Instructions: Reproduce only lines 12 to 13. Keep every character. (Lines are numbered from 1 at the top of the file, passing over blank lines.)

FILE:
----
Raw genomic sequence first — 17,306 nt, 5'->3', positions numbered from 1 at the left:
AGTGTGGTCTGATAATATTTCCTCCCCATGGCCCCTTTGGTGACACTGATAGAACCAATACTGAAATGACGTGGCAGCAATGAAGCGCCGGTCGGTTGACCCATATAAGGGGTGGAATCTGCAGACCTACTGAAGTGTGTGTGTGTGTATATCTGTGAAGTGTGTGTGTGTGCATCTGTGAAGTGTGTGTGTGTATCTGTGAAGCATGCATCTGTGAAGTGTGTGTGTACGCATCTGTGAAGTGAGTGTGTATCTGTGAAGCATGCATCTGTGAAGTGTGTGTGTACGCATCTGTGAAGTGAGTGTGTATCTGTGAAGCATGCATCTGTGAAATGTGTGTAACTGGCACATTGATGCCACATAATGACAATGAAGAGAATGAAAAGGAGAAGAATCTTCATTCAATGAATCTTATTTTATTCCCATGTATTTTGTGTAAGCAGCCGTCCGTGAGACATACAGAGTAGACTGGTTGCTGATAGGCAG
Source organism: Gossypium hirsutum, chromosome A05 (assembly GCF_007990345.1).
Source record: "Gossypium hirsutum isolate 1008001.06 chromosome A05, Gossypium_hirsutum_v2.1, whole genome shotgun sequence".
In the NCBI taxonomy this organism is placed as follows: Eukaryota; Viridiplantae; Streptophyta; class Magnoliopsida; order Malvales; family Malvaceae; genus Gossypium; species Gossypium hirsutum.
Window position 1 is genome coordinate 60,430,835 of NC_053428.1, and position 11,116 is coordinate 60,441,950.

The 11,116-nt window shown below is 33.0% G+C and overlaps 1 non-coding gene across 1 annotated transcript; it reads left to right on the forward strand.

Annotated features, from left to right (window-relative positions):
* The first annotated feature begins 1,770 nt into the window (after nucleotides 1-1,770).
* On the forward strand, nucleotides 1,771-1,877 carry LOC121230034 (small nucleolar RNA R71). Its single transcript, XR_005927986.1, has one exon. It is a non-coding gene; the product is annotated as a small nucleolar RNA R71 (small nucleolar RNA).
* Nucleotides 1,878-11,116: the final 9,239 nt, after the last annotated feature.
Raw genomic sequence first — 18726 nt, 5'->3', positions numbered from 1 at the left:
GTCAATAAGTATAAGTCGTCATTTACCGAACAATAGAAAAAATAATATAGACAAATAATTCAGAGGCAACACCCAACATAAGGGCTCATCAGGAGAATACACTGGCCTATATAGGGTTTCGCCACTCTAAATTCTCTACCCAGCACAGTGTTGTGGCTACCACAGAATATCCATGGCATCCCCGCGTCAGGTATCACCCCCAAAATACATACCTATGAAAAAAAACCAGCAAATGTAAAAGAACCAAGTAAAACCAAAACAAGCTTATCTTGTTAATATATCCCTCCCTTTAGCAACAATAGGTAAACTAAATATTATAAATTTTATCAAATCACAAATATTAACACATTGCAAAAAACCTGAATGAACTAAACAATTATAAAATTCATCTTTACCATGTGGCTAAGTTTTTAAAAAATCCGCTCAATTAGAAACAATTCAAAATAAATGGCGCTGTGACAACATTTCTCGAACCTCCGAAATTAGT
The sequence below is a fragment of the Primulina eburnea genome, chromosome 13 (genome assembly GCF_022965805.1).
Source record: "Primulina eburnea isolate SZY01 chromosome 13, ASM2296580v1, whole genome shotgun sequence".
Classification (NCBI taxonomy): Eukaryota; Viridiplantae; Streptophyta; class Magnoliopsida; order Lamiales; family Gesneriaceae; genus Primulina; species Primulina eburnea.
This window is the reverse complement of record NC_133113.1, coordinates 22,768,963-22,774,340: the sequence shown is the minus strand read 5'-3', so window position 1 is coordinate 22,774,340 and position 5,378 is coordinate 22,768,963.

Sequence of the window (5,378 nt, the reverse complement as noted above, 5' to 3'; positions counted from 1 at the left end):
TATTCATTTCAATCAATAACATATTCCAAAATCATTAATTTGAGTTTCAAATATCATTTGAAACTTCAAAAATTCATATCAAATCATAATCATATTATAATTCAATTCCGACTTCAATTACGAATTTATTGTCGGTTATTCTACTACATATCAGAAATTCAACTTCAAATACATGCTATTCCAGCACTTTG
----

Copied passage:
Raw genomic sequence first — 18726 nt, 5'->3', positions numbered from 1 at the left:
GTCAATAAGTATAAGTCGTCATTTACCGAACAATAGAAAAAATAATATAGACAAATAATTCAGAGGCAACACCCAACATAAGGGCTCATCAGGAGAATACACTGGCCTATATAGGGTTTCGCCACTCTAAATTCTCTACCCAGCACAGTGTTGTGGCTACCACAGAATATCCATGGCATCCCCGCGTCAGGTATCACCCCCAAAATACATACCTATGAAAAAAAACCAGCAAATGTAAAAGAACCAAGTAAAACCAAAACAAGCTTATCTTGTTAATATATCCCTCCCTTTAGCAACAATAGGTAAACTAAATATTATAAATTTTATCAAATCACAAATATTAACACATTGCAAAAAACCTGAATGAACTAAACAATTATAAAATTCATCTTTACCATGTGGCTAAGTTTTTAAAAAATCCGCTCAATTAGAAACAATTCAAAATAAATGGCGCTGTGACAACATTTCTCGAACCTCCGAAATTAGT